The war we have nearly forgotten

| Forum Editor

As we mark the eighth anniversary of the war in Afghanistan, our country is embarking on a high-stakes debate about whether and how to continue waging this war.

To my knowledge, never before in American history has such an important and long-lasting war received so little public attention. It is true that we have had many substantial distractions—the war in Iraq, Hurricane Katrina, our energy problems, the economic crisis, the health care debate—that all deserve our attention; yet, we should not have let this war fall so deeply out of our public consciousness.

This lack of attention is particularly striking on campus. With no draft to worry about, it is easy for us as college students to forget that Americans our own age are fighting overseas, particularly because many, though not all, of us come from communities where enlisting in the military is rare.

I personally believe that we should increase the number of troops in Afghanistan. I think that our struggle against Islamic fundamentalism is an essential fight to preserve and spread the values we cherish—values like democracy, equality for women and respect for human life—and I think winning the war in Afghanistan is crucial to the success of this struggle. I think we must prevent Afghanistan from relapsing into a haven for Al Qaeda and ensure that insurgents do not destabilize nuclear-armed Pakistan. I do not think we can succeed without an increased troop presence.

Yet what really matters is not my own position but that we engage in a broad public discussion before we proceed. If we do commit more troops to Afghanistan, we will be embroiled in conflict there for many years to come, we will spend a great deal more money in the process, and many more American soldiers will die. This means that our generation of policymakers will have to continue dealing with the war’s consequences.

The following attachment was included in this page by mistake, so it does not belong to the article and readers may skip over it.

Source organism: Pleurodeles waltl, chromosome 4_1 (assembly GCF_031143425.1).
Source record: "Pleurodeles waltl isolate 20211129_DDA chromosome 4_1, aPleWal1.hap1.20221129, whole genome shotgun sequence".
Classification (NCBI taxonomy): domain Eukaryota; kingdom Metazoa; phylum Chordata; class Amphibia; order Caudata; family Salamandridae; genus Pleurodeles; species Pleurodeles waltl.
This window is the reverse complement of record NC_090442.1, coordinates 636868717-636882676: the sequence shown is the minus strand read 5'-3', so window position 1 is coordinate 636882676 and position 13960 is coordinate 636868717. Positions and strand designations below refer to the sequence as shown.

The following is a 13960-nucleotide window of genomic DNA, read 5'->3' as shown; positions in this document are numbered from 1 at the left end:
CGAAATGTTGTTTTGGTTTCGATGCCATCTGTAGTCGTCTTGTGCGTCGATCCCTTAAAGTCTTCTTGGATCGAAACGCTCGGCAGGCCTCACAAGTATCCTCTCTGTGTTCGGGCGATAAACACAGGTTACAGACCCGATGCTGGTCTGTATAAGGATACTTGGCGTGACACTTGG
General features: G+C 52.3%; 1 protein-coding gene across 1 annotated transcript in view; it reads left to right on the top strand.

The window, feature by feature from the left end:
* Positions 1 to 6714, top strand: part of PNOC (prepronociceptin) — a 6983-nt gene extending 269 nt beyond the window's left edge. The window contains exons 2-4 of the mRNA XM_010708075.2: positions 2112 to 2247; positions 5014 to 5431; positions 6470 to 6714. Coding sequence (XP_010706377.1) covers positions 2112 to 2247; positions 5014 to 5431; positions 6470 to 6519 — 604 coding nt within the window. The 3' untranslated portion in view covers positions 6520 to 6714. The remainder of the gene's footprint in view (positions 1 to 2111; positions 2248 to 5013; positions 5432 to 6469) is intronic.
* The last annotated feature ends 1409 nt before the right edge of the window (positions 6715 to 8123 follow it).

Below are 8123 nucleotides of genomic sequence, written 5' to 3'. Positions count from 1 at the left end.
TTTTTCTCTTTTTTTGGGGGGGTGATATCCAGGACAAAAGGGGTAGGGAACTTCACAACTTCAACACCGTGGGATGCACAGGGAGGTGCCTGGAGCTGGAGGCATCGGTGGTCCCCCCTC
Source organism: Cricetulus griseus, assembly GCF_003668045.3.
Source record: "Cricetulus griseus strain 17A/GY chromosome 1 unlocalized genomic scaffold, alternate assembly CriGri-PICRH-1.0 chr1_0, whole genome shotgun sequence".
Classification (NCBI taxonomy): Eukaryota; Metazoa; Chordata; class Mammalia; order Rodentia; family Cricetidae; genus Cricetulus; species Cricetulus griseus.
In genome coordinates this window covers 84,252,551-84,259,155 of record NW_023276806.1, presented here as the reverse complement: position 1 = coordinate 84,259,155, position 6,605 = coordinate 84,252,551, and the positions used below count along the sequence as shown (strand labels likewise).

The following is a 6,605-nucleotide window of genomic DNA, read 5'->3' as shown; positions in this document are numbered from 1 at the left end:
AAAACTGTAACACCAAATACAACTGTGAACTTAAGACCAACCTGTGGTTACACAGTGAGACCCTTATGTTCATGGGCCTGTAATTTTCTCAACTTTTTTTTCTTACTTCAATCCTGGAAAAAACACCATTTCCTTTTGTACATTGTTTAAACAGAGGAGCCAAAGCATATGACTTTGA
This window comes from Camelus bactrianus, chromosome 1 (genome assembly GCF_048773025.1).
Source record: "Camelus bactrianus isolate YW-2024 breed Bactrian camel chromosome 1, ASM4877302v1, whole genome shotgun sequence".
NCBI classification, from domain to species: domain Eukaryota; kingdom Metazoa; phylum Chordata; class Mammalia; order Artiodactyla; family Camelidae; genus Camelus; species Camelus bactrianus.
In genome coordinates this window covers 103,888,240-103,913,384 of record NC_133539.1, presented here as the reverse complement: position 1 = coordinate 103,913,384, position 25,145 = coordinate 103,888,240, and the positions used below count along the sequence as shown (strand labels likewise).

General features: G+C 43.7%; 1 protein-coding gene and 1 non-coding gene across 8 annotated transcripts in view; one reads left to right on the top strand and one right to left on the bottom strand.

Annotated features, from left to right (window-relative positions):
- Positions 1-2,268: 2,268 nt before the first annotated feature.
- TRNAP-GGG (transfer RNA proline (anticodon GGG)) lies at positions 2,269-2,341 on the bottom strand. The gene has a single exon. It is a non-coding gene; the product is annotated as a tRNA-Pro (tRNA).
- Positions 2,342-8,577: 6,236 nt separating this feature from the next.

I think the war in Afghanistan’s importance justifies its costs. I believe, however, that we owe it to ourselves to know what we are taking on. Furthermore, we cannot ask more Americans to risk their lives on our behalf without seriously evaluating the reasons why.

There are many plausible reasons why we have essentially ignored this debate so far. It is unexciting, hard to understand and concerns a country halfway across the world. It does not have the immediacy of midterms or extracurricular pursuits and for those who at least follow national politics, it lacks the drama of the health care debate or an election.

I hardly expect Brookings Quad to erupt into an anti-war protest anytime soon, and I know that our potential to affect the outcome of this debate is limited. Yet our limitations should not excuse our inaction.

We can call our members of Congress or contact the White House with comments. We can educate ourselves through dialogue on campus. We can reward influential national media outlets for covering the issue by watching or reading such coverage, especially online where news outlets can track views per article.